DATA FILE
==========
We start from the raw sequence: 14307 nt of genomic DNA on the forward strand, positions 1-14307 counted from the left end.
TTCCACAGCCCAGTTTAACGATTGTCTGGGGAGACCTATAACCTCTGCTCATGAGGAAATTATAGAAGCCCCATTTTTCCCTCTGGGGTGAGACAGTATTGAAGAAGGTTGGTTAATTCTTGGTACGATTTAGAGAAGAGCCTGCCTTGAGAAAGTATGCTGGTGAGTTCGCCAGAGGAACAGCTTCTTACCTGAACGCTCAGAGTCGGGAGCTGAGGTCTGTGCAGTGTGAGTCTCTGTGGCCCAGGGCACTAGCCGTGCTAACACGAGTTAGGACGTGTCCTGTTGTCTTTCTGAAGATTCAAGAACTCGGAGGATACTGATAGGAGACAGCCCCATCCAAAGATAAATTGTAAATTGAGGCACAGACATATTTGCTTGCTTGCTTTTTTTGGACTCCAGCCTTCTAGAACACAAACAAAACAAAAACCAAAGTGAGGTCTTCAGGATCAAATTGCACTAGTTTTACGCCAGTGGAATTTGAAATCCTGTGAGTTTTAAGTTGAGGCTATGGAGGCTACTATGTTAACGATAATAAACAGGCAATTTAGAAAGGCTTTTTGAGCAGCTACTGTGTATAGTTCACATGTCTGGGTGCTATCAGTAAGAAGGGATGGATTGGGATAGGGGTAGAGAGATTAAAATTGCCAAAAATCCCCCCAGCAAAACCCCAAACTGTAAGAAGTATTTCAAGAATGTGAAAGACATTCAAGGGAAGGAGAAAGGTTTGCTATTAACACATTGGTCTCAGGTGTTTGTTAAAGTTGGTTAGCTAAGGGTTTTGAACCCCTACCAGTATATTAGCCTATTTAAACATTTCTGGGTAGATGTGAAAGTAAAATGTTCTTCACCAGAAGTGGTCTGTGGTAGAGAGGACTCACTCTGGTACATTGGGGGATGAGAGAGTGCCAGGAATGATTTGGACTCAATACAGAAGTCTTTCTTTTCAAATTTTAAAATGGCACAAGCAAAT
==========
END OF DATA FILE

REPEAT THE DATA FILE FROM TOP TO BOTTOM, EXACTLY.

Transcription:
We start from the raw sequence: 14307 nt of genomic DNA on the forward strand, positions 1-14307 counted from the left end.
TTCCACAGCCCAGTTTAACGATTGTCTGGGGAGACCTATAACCTCTGCTCATGAGGAAATTATAGAAGCCCCATTTTTCCCTCTGGGGTGAGACAGTATTGAAGAAGGTTGGTTAATTCTTGGTACGATTTAGAGAAGAGCCTGCCTTGAGAAAGTATGCTGGTGAGTTCGCCAGAGGAACAGCTTCTTACCTGAACGCTCAGAGTCGGGAGCTGAGGTCTGTGCAGTGTGAGTCTCTGTGGCCCAGGGCACTAGCCGTGCTAACACGAGTTAGGACGTGTCCTGTTGTCTTTCTGAAGATTCAAGAACTCGGAGGATACTGATAGGAGACAGCCCCATCCAAAGATAAATTGTAAATTGAGGCACAGACATATTTGCTTGCTTGCTTTTTTTGGACTCCAGCCTTCTAGAACACAAACAAAACAAAAACCAAAGTGAGGTCTTCAGGATCAAATTGCACTAGTTTTACGCCAGTGGAATTTGAAATCCTGTGAGTTTTAAGTTGAGGCTATGGAGGCTACTATGTTAACGATAATAAACAGGCAATTTAGAAAGGCTTTTTGAGCAGCTACTGTGTATAGTTCACATGTCTGGGTGCTATCAGTAAGAAGGGATGGATTGGGATAGGGGTAGAGAGATTAAAATTGCCAAAAATCCCCCCAGCAAAACCCCAAACTGTAAGAAGTATTTCAAGAATGTGAAAGACATTCAAGGGAAGGAGAAAGGTTTGCTATTAACACATTGGTCTCAGGTGTTTGTTAAAGTTGGTTAGCTAAGGGTTTTGAACCCCTACCAGTATATTAGCCTATTTAAACATTTCTGGGTAGATGTGAAAGTAAAATGTTCTTCACCAGAAGTGGTCTGTGGTAGAGAGGACTCACTCTGGTACATTGGGGGATGAGAGAGTGCCAGGAATGATTTGGACTCAATACAGAAGTCTTTCTTTTCAAATTTTAAAATGGCACAAGCAAAT